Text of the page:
How to list the contents of a large zip file upload to Azure Blob storage

Marc Hedgley 140 Reputation points

I have a requirement to take zip files uploaded by external clients to Azure Blob Storage and check the file formats of all files contained therein against an agreed whitelist.

A logic app have been created to effectively decompress the the file, list the formats and exclude any that are outside of the whitelists.

We have run into an Azure limitation issue where the logic app is returning the attached error due to the amount of files contained within it.

I need a way to be able to list out the file formats of zip files that could contain thousands of files or contain files where the file size is greater than 750mb. Does anyone have any advice on how this could be potentially be done?

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Azure Blob Storage
Azure Blob Storage
An Azure service that stores unstructured data in the cloud as blobs.
2,635 questions
Azure Logic Apps
Azure Logic Apps
An Azure service that automates the access and use of data across clouds without writing code.
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Accepted answer
  1. Adam Zachary 2,886 Reputation points

    Hi Marc,

    You can use Azure Functions to trigger a process when a zip file is uploaded.

    This process can use streaming to handle the zip contents, which allows for dealing with large files while keeping memory consumption low.

    You would create a function that streams the zip file content, unzips it, and then processes each file accordingly, without exceeding memory limitations. By streaming the files directly from the Blob Storage, and avoiding the use of a MemoryStream which has a capacity limit, you can manage large files more effectively. This approach should help you bypass the limitations you are facing with Logic Apps​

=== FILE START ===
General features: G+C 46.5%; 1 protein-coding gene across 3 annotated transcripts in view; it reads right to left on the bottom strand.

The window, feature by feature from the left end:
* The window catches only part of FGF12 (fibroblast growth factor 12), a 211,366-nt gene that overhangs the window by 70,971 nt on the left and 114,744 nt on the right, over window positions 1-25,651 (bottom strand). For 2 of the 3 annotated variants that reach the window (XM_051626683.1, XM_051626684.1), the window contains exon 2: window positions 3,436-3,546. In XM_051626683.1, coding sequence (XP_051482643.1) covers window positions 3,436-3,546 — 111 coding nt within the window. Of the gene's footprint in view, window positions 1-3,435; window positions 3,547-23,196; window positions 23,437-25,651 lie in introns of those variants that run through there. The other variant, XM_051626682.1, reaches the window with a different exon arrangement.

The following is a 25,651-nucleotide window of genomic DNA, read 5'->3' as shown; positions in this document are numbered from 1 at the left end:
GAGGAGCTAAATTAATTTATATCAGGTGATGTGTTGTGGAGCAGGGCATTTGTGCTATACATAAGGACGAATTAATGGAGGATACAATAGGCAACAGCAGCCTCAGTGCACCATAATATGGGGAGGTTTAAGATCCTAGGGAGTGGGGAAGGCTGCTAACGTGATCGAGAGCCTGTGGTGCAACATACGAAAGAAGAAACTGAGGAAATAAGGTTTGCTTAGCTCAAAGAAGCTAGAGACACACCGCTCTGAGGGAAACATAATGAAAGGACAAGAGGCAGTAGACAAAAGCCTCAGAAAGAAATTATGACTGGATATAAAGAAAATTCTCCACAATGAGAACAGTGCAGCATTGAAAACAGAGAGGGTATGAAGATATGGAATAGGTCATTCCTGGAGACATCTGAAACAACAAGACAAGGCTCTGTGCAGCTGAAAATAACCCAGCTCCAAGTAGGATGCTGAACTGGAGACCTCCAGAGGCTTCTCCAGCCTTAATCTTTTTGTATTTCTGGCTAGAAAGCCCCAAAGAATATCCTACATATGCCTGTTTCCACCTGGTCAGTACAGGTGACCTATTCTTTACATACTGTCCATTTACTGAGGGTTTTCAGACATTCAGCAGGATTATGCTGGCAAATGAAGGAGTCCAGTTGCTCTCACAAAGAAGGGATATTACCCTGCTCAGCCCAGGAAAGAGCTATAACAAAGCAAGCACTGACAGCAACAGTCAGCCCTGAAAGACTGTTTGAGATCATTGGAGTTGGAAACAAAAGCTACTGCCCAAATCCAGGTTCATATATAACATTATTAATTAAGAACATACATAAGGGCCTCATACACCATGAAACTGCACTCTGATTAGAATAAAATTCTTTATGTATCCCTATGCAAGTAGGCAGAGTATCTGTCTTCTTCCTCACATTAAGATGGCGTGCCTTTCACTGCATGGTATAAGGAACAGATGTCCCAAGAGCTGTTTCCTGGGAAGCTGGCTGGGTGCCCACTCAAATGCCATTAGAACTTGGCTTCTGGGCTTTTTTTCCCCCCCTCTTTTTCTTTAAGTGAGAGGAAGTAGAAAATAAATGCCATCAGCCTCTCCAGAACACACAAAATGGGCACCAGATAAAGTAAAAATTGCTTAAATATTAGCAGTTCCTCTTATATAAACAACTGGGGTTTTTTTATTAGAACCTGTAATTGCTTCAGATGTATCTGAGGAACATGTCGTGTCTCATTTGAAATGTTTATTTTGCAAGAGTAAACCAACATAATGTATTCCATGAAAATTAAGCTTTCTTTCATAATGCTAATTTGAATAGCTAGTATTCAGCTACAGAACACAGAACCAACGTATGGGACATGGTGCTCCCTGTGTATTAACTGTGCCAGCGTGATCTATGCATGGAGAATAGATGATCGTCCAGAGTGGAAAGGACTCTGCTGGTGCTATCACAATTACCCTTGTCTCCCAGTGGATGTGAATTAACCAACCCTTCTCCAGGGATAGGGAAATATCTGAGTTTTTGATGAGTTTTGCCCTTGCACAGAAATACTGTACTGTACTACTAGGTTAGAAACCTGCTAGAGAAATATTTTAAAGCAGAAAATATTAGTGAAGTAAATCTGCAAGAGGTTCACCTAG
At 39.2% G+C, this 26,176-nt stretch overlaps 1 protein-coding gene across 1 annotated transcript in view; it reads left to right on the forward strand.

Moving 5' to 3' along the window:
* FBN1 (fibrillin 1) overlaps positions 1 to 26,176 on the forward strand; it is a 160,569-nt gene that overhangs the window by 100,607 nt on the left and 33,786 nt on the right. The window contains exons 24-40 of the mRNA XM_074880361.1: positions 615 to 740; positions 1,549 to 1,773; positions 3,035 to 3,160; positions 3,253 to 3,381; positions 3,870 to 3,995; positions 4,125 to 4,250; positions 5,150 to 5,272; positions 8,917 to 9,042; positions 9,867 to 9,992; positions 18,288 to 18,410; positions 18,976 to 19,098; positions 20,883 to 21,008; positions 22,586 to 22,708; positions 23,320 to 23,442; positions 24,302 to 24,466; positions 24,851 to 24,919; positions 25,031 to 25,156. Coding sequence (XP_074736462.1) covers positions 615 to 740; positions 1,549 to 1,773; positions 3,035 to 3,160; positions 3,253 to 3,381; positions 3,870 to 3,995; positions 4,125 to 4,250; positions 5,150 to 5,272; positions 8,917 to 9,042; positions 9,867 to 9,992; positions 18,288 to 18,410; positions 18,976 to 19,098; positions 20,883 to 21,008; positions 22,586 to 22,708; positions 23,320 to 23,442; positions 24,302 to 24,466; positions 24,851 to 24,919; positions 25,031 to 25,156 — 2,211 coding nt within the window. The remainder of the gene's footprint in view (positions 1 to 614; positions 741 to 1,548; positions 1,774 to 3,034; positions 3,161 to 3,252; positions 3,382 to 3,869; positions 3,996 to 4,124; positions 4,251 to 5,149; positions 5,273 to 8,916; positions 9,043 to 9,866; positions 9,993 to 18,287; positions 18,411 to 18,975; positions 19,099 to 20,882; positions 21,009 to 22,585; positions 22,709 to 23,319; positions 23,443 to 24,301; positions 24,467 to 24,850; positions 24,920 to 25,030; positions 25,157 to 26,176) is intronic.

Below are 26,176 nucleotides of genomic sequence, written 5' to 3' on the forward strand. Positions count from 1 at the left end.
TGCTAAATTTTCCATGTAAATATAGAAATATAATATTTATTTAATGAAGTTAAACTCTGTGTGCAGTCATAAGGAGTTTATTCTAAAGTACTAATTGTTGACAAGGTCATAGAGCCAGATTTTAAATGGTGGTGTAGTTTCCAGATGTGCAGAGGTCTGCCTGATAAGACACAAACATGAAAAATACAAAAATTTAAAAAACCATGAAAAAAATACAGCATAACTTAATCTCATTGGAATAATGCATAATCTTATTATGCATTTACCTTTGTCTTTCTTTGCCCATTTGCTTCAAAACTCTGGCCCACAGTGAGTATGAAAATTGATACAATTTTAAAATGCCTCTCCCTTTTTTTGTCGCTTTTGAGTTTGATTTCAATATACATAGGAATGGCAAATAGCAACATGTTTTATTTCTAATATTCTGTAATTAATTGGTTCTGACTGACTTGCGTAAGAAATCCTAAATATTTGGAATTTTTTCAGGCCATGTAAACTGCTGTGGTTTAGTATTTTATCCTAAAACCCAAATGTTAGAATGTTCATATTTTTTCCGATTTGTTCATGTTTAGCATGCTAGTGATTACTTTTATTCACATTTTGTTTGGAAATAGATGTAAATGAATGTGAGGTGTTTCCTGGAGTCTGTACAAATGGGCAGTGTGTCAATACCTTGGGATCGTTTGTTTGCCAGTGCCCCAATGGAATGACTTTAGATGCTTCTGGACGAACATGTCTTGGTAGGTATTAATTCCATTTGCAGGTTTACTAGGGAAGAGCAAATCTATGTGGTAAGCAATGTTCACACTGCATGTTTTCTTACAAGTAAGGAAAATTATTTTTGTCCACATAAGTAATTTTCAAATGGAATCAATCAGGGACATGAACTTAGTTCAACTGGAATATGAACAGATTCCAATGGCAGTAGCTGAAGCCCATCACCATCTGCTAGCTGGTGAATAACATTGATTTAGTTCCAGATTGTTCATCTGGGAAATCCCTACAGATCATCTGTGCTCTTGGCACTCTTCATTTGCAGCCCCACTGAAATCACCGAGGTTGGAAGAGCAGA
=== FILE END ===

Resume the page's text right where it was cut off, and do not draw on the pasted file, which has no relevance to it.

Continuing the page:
Azure Functions offer a scalable way to handle zip files in Azure Blob Storage. You can create a function that triggers when a zip file lands in a specific Blob Container.

    This function can stream the data, unzip the files, and store them as individual files in another container. This method is beneficial because it processes data in a streaming manner, allowing it to handle large files without consuming a lot of memory.

    There are different code samples available for this approach using classes like ZipArchive from the .NET Framework and ZipInputStream from the SharpZipLib library. These samples highlight different ways of handling the streaming and buffer sizes. The choice between these depends on factors like memory usage, processing time, and whether you need to import third-party libraries​​​​​​.

    If you find the provided information helpful and it resolves your query, please consider accepting the answer. Your feedback is valuable and helps ensure the quality and relevance of the responses.

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